They read both of them as a memoir. They always call my protagonists “You.” With “Petropolis,” I got a lot of, what did it feel like to be a teenage mother? What did it feel like to be a mail order bride? “As a person from Siberia –” I’ve never been to Siberia!

With this one, it’s the same thing. If a white American — especially an American guy — writes a book featuring a white American guy, people don’t automatically assume that the guy writing the book is the guy in the book. If you are an immigrant and write a book about an immigrant, you are that immigrant.

I just wondered if the subject or the form made people think one was autobiographical more than the other.

I don’t know if it did or not. I think it’s the same. “Petropolis” attracted a lot of immigrant Russian readers and I got a hard time for not getting minute details right. Because again, somehow you become the voice of your people a little bit if you’re an ethnic writer. The history in the book has to be correct — even though fiction writers who are American writing in English for Americans don’t have such a burden. They can use fantasy. Who cares if someone like Jonathan Safran Foer sets a book in Ukraine that’s nothing like Ukraine with a Ukrainian who speaks in broken English that doesn’t sound like someone who was Ukrainian speaking in broken English would sound like?

For me, fellow Russian people reading “Petropolis” would say things like, “An academic in the seventies would never drive this brand of a car.” Or, “the town is clearly based on my hometown, and it’s nothing like that — you got it all wrong.” “Lena Finkle’s Magic Barrel” is marketed differently, so I haven’t gotten so much of a hard time about specifics from people.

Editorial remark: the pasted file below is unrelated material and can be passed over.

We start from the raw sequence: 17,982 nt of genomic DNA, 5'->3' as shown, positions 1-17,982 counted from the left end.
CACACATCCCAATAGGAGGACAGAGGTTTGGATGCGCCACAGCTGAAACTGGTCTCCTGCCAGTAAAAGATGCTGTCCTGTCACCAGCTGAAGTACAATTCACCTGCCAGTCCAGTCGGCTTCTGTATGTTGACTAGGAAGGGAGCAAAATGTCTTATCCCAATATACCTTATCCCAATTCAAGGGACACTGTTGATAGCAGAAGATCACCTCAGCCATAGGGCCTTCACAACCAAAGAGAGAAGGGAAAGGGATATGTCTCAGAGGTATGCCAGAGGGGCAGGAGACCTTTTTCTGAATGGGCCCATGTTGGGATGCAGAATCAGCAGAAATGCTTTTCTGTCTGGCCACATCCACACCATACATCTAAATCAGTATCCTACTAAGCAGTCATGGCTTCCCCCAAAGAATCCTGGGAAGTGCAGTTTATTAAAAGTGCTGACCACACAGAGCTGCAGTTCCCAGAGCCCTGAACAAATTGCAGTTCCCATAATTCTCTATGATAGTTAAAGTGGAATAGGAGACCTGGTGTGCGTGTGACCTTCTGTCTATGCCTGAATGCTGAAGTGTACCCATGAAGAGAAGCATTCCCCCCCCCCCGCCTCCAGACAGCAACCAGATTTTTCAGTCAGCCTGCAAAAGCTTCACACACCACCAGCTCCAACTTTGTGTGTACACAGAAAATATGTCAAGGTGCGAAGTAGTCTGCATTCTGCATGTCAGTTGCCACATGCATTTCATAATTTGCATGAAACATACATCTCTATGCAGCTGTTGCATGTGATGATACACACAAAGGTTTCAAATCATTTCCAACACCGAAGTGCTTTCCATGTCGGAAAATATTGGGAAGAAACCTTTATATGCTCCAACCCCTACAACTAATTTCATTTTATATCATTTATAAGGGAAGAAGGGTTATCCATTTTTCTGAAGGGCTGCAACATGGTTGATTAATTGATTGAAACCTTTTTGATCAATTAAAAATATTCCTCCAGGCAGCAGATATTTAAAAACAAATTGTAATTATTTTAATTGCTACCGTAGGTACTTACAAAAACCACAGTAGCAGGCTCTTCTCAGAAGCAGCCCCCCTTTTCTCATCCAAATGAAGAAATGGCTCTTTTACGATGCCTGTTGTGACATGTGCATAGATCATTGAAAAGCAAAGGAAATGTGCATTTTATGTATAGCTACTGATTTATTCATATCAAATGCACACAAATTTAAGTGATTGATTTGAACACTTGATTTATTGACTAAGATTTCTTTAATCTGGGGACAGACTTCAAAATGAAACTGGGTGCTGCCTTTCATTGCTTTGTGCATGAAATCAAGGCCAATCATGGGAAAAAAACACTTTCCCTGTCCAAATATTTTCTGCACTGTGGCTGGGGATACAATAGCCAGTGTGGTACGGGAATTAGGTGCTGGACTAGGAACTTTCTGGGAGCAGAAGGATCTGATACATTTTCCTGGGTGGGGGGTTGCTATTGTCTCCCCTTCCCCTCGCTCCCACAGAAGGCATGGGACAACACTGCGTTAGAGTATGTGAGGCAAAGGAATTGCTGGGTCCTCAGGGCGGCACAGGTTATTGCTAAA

Is there freedom in knowing that people will read it as autobiography no matter what you do, so who cares?

It’s fine. Everything matters a lot with the first book, because it’s very personal and for the first time all these strangers are talking to you. With the second book, you grow thick skin for that stuff. [Laughs] It gets easier.

Are you working on something new right now, or have you thought about what to do next?

I have started thinking about it, but I feel like I should keep doing comic books because it got noticed so much more than my first book. I want to write another novel. I have a story in mind, I just don’t have a format yet. Maybe something in the middle. Roz Chast’s memoir is a graphic memoir, but it also has pages of solid text handwritten and pictures, and that’s something in-between. Text can do things that pictures can’t, and the other way around. I love the specificity of pictures. The way it nails down what the character looks like and the reader can’t get around it. It’s nice in some ways and in some ways it’s a hindrance.

Are you glad to be back making art?

It was really, really fun, but I was tired by the end, saying, “I’ll never do this again!” But yeah, it was great. I like drawing certain things better than other things. Some things were a burden. If I could do a book just by drawing hands and faces, I would be in heaven, but with this realistic style, I occasionally had to draw a street or exterior scene or a scene in a bar. Anything that calls for the use of perspective. I can do it, but I don’t want to do it. [Laughs]

  • Ad Free Browsing
  • Over 10,000 Videos!
  • All in 1 Access
  • Join For Free!
GO PREMIUM WITH CBR
Go Premium!

More Videos